How do movies that gross many millions of dollars over their budget still result in the production company losing money?

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For example- I looked at The Mummy (2017) on Wikipedia, which had a budget of $125-195 million, and grossed $410 million worldwide at the box office, yet it also says the studio lost $95 million. How is that possible?

In: 99

That’s the budget to make the film.
There’s still the money you need to spend promoting and advertising the film.

However films these days are designed to lose money.
Actors often negotiate to get a share of the profit. And they don’t get paid if the film doesn’t make a profit. So studios make a “company” for the film, then charge that “company” an exorbitant fee for everything. So the film technically loses money, while they get all the profits.

First of all, the budget you see is just the production budget. Generally you need to make at least 2X-3X the production budget in the box office. The production budget doesn’t include marketing or lots of other costs to break even. (as a side note, when you give a range on the budget like that, it probably means its actually at the high end)

In addition, the movie doesn’t get all of that box office. The real math here is complicated, especially for US movies released internationally, but on a good day, maybe they get 50%-60% of the global box office.

So If the movie costs $150M to make, it may have needed to make closer to $400M to break even.

But even then, thats just on the books. For how accounting is really done on movies (the famous “hollywood accounting”) its much more complicated what money gets counted where, so in reality, the “movie” might lose money, by design, as the money is instead made by other companies involved, while the movie eats all the costs.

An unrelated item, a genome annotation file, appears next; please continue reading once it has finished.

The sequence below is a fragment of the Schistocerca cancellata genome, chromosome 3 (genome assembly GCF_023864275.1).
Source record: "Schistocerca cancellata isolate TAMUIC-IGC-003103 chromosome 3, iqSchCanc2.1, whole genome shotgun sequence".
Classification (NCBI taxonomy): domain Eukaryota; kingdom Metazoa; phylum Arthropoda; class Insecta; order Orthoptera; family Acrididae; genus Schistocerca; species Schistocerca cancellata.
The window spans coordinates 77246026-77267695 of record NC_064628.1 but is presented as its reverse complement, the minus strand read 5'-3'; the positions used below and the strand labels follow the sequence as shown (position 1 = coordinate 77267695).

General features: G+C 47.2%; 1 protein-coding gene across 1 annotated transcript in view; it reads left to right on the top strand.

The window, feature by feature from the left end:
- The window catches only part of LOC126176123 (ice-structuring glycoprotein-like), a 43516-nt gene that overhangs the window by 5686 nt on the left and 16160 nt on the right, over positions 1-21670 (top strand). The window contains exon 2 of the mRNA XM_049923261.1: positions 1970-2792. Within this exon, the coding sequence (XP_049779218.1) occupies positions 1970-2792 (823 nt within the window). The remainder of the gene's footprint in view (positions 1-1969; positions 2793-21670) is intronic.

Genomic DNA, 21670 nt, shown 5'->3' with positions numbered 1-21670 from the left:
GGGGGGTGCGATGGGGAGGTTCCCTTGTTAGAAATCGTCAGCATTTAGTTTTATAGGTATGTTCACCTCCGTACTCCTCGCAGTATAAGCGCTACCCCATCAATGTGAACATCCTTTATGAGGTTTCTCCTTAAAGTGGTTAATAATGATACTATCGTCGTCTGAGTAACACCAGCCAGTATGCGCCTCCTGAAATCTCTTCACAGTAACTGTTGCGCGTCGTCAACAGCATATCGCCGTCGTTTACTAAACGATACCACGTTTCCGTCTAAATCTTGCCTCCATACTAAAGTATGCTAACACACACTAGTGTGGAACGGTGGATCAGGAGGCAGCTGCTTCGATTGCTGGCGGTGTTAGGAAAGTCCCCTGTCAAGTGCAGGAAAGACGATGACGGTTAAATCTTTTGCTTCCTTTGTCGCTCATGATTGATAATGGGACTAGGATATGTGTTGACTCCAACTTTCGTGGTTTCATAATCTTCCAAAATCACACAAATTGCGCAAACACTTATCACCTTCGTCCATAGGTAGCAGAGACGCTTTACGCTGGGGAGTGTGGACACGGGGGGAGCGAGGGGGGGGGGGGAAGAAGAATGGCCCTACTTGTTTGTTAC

It’s called “Hollywood Accounting” and the losses are purely on paper. Designed to withhold any profit sharing agreements that may have come into agreement through the many hands that help create the movie.

In addition to all the answers stated here, the studio or production companies do not get all of that gross revenue. The movie theater chains will get a certain amount too, and the percentage gets even smaller when it comes to the foreign market.

They do what is called Hollywood accounting. This is where you make sure a movie makes a loss without actually making a loss.

One of the easiest ways that they apparently do it is through promoting the movie. The company that they will use to advertise the movie will be a separate company but owned by the same people who own the movie. They then charge a stupidly high amount of money to advertise the movie. This is usually counted as an extra expense outside of the movie’s budget. So this can be used to greatly reduce how much a movie makes even though the company (companies) involved actually spent very little money compared to what they are claiming. It’s just their own money moving through different bank accounts and being written off as an expense.

Other ways are that they charge costs from other movies to ones that they need to lose money.

I’m sure there’s a wiki for ” Hollywood accounting ” its why we never got a sequel for forest gump, the screwed the author

It’s a process called [“Hollywood Accounting.”](https://en.wikipedia.org/wiki/Hollywood_accounting)

The studio overstates their costs in every way imaginable — including paying a shell company extortionate rates for “marketing” — until the movie appears to have lost money on paper.

The marketing expenses are usually higher than production budget for a big Hollywood movie. Let’s say a movie grossed $500 million, that means studio earns roughly $200 million. So if the production budget and marketing budget total around $210 million, that means there was a loss of $10 million for studio.

I have to mention Winston Groom, who wrote the book the movie Forest Gump was based on (55M to make 678M box).